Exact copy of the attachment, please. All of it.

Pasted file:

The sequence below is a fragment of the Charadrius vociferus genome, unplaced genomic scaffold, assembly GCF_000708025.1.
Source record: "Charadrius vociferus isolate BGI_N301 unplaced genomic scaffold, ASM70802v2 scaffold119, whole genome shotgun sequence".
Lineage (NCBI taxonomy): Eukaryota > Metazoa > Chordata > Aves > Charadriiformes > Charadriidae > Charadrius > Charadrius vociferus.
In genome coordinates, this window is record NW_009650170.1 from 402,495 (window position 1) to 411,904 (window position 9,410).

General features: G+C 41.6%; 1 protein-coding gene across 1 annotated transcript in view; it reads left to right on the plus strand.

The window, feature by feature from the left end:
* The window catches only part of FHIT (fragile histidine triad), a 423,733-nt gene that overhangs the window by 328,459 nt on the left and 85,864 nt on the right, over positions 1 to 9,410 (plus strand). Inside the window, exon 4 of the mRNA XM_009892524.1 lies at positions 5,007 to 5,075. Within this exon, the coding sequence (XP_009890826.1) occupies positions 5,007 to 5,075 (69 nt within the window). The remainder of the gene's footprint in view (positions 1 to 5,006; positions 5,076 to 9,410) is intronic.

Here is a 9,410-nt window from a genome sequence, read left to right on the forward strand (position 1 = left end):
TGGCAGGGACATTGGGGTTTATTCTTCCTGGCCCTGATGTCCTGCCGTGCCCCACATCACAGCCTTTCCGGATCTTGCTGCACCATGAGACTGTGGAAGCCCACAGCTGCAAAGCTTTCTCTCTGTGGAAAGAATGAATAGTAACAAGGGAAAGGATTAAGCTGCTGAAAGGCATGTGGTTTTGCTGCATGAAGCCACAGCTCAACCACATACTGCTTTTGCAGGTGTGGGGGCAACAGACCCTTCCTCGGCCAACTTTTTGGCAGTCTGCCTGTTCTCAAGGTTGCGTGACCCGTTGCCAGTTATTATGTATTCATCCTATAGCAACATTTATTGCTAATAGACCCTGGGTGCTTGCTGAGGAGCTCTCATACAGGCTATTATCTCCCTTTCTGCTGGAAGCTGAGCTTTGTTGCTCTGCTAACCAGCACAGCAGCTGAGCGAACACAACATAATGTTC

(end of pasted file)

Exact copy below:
The sequence below is a fragment of the Charadrius vociferus genome, unplaced genomic scaffold, assembly GCF_000708025.1.
Source record: "Charadrius vociferus isolate BGI_N301 unplaced genomic scaffold, ASM70802v2 scaffold119, whole genome shotgun sequence".
Lineage (NCBI taxonomy): Eukaryota > Metazoa > Chordata > Aves > Charadriiformes > Charadriidae > Charadrius > Charadrius vociferus.
In genome coordinates, this window is record NW_009650170.1 from 402,495 (window position 1) to 411,904 (window position 9,410).

General features: G+C 41.6%; 1 protein-coding gene across 1 annotated transcript in view; it reads left to right on the plus strand.

The window, feature by feature from the left end:
* The window catches only part of FHIT (fragile histidine triad), a 423,733-nt gene that overhangs the window by 328,459 nt on the left and 85,864 nt on the right, over positions 1 to 9,410 (plus strand). Inside the window, exon 4 of the mRNA XM_009892524.1 lies at positions 5,007 to 5,075. Within this exon, the coding sequence (XP_009890826.1) occupies positions 5,007 to 5,075 (69 nt within the window). The remainder of the gene's footprint in view (positions 1 to 5,006; positions 5,076 to 9,410) is intronic.

Here is a 9,410-nt window from a genome sequence, read left to right on the forward strand (position 1 = left end):
TGGCAGGGACATTGGGGTTTATTCTTCCTGGCCCTGATGTCCTGCCGTGCCCCACATCACAGCCTTTCCGGATCTTGCTGCACCATGAGACTGTGGAAGCCCACAGCTGCAAAGCTTTCTCTCTGTGGAAAGAATGAATAGTAACAAGGGAAAGGATTAAGCTGCTGAAAGGCATGTGGTTTTGCTGCATGAAGCCACAGCTCAACCACATACTGCTTTTGCAGGTGTGGGGGCAACAGACCCTTCCTCGGCCAACTTTTTGGCAGTCTGCCTGTTCTCAAGGTTGCGTGACCCGTTGCCAGTTATTATGTATTCATCCTATAGCAACATTTATTGCTAATAGACCCTGGGTGCTTGCTGAGGAGCTCTCATACAGGCTATTATCTCCCTTTCTGCTGGAAGCTGAGCTTTGTTGCTCTGCTAACCAGCACAGCAGCTGAGCGAACACAACATAATGTTC